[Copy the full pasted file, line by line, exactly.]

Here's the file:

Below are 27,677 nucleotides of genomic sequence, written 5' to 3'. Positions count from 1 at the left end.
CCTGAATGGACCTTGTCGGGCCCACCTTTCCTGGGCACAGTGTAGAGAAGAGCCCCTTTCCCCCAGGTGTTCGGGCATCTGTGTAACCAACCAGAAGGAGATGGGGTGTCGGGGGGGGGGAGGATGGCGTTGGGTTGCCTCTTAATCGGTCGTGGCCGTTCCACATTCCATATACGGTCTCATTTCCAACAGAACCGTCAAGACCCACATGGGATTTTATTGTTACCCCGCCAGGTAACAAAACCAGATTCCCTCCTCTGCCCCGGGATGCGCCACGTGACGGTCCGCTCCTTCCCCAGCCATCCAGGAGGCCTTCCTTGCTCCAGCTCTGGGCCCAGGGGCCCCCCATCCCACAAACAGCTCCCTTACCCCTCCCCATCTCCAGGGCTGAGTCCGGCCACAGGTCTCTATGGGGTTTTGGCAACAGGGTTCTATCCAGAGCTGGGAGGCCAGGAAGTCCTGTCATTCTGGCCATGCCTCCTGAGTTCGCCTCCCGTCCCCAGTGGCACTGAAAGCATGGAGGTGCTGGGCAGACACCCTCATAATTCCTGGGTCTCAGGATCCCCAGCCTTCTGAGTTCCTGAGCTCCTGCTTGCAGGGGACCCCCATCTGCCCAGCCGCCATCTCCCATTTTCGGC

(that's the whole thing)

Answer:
Below are 27,677 nucleotides of genomic sequence, written 5' to 3'. Positions count from 1 at the left end.
CCTGAATGGACCTTGTCGGGCCCACCTTTCCTGGGCACAGTGTAGAGAAGAGCCCCTTTCCCCCAGGTGTTCGGGCATCTGTGTAACCAACCAGAAGGAGATGGGGTGTCGGGGGGGGGGAGGATGGCGTTGGGTTGCCTCTTAATCGGTCGTGGCCGTTCCACATTCCATATACGGTCTCATTTCCAACAGAACCGTCAAGACCCACATGGGATTTTATTGTTACCCCGCCAGGTAACAAAACCAGATTCCCTCCTCTGCCCCGGGATGCGCCACGTGACGGTCCGCTCCTTCCCCAGCCATCCAGGAGGCCTTCCTTGCTCCAGCTCTGGGCCCAGGGGCCCCCCATCCCACAAACAGCTCCCTTACCCCTCCCCATCTCCAGGGCTGAGTCCGGCCACAGGTCTCTATGGGGTTTTGGCAACAGGGTTCTATCCAGAGCTGGGAGGCCAGGAAGTCCTGTCATTCTGGCCATGCCTCCTGAGTTCGCCTCCCGTCCCCAGTGGCACTGAAAGCATGGAGGTGCTGGGCAGACACCCTCATAATTCCTGGGTCTCAGGATCCCCAGCCTTCTGAGTTCCTGAGCTCCTGCTTGCAGGGGACCCCCATCTGCCCAGCCGCCATCTCCCATTTTCGGC